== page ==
In the middle of his work on Anna Karenina, Tolstoy experienced his own moral "conversion" just as Levin does at the novel's conclusion. This was the time when Russia's greatest artist begins to despise art for being an idle, voluptuous, immoral luxury; where Tolstoy discovered life's significance must be self-denying so that one lives "for one's soul" by loving others in the image of God. With these anti-art commitments, Anna Karenina became a tiresome, repellent work for the author. The novel may never have been completed at all were it not that its serialized publication obliged Tolstoy to fulfill his contract with the publisher. Levin reflects Tolstoy's own moral struggle and the novel progresses according to its author's evolving philosophy. Parallel Plot The complexity and sweep of Anna Karenina derives from Tolstoy's use of the double plot. While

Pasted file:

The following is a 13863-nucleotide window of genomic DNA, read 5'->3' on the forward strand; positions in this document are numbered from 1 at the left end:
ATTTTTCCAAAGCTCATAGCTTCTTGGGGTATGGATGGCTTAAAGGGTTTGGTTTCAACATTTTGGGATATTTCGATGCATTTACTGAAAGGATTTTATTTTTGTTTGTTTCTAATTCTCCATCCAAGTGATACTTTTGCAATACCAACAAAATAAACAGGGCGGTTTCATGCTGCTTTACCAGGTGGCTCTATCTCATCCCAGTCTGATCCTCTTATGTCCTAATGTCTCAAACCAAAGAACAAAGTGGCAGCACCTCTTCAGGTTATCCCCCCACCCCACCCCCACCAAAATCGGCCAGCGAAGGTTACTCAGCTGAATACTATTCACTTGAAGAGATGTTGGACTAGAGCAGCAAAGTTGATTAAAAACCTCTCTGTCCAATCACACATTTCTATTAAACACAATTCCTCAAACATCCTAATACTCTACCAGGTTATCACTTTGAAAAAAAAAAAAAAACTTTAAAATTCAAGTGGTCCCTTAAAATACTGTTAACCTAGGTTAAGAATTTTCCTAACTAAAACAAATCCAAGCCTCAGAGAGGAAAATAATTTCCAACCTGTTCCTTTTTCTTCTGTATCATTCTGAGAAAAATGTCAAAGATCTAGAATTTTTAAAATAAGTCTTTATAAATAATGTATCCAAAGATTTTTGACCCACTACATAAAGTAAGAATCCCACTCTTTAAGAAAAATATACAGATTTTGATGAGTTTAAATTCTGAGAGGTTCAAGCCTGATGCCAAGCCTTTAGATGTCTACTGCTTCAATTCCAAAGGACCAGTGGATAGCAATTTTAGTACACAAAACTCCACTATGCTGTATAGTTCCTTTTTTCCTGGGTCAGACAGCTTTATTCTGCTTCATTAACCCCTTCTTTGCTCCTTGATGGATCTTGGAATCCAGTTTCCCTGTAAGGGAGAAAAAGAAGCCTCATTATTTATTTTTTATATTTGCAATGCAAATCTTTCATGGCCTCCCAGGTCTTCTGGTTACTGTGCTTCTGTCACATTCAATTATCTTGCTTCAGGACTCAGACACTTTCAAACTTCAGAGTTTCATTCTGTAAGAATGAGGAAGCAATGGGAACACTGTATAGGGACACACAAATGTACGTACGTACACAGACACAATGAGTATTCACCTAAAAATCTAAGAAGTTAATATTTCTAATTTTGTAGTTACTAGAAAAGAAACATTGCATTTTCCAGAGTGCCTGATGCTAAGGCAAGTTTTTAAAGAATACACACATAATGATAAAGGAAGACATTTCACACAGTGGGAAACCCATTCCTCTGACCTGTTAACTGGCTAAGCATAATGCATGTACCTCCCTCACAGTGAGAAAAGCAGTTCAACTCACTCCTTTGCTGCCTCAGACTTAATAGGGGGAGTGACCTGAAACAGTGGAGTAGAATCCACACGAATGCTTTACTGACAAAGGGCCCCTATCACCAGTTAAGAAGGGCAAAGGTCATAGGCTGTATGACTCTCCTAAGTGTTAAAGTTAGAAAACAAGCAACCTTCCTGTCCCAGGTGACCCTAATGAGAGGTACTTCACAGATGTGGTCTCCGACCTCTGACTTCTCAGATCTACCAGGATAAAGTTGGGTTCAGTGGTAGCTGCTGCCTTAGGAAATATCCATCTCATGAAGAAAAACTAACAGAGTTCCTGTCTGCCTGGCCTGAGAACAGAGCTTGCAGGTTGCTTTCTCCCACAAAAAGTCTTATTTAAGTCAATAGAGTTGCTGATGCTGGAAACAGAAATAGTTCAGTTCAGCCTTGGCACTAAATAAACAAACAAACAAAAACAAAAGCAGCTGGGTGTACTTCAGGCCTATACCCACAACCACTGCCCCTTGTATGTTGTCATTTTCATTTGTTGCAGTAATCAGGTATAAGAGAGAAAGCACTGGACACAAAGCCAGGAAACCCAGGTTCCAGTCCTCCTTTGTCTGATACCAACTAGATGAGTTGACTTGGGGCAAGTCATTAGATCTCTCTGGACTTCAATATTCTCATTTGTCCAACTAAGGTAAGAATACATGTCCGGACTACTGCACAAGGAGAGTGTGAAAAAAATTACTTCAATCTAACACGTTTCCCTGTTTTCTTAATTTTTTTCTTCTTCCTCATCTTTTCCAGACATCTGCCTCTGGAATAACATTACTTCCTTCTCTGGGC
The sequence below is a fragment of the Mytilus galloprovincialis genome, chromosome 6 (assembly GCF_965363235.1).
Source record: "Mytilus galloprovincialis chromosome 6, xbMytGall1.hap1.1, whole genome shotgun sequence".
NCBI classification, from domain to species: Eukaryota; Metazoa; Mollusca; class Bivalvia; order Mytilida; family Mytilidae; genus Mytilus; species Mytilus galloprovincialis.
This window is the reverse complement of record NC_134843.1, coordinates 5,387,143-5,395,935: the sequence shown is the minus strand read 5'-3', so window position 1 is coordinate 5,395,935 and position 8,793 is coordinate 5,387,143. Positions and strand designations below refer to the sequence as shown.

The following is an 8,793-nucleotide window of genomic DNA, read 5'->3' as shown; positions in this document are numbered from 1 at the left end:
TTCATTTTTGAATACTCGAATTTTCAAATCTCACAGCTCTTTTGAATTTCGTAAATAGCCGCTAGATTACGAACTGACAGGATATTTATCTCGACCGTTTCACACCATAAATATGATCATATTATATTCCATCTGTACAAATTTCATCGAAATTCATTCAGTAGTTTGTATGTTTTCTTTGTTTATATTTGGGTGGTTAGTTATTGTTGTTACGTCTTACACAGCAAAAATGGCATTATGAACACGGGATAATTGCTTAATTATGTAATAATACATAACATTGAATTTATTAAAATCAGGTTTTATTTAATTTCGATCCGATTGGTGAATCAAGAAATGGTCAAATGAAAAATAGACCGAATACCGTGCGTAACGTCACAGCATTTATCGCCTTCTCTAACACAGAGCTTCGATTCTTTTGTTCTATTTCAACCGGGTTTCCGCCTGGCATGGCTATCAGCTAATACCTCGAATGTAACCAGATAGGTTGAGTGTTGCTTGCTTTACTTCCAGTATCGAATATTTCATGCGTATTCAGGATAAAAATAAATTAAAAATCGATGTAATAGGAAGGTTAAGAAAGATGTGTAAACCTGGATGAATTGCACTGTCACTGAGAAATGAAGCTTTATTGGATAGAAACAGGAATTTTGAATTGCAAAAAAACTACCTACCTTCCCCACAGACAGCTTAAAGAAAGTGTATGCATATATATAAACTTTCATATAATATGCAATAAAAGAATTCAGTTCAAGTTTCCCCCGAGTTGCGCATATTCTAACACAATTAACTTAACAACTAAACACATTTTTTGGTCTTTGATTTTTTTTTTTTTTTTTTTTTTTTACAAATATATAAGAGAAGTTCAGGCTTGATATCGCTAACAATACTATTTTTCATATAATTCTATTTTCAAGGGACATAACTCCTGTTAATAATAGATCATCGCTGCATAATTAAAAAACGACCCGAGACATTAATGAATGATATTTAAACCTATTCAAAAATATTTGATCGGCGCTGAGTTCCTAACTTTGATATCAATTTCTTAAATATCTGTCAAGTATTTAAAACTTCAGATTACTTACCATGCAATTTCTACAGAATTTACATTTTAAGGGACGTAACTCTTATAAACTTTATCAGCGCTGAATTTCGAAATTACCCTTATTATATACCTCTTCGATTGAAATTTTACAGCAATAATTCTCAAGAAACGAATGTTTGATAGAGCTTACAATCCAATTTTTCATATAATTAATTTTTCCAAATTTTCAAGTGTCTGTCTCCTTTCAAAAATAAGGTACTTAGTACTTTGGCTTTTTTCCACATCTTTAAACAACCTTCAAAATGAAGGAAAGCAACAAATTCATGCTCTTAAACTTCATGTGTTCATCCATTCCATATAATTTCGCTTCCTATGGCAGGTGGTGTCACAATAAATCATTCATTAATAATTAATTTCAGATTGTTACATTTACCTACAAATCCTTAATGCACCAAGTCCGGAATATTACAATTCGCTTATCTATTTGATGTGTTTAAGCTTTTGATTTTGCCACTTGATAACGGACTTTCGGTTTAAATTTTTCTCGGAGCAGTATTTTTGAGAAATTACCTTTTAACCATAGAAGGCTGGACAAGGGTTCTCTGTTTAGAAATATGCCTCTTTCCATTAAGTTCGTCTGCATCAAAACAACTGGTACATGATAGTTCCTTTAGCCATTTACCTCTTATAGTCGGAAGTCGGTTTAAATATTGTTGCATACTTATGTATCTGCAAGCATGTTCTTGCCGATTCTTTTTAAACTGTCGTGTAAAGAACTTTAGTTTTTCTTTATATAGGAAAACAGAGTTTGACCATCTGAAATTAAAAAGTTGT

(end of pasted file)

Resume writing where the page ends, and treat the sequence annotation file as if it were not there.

This is the end of the preview.
access the rest of the document.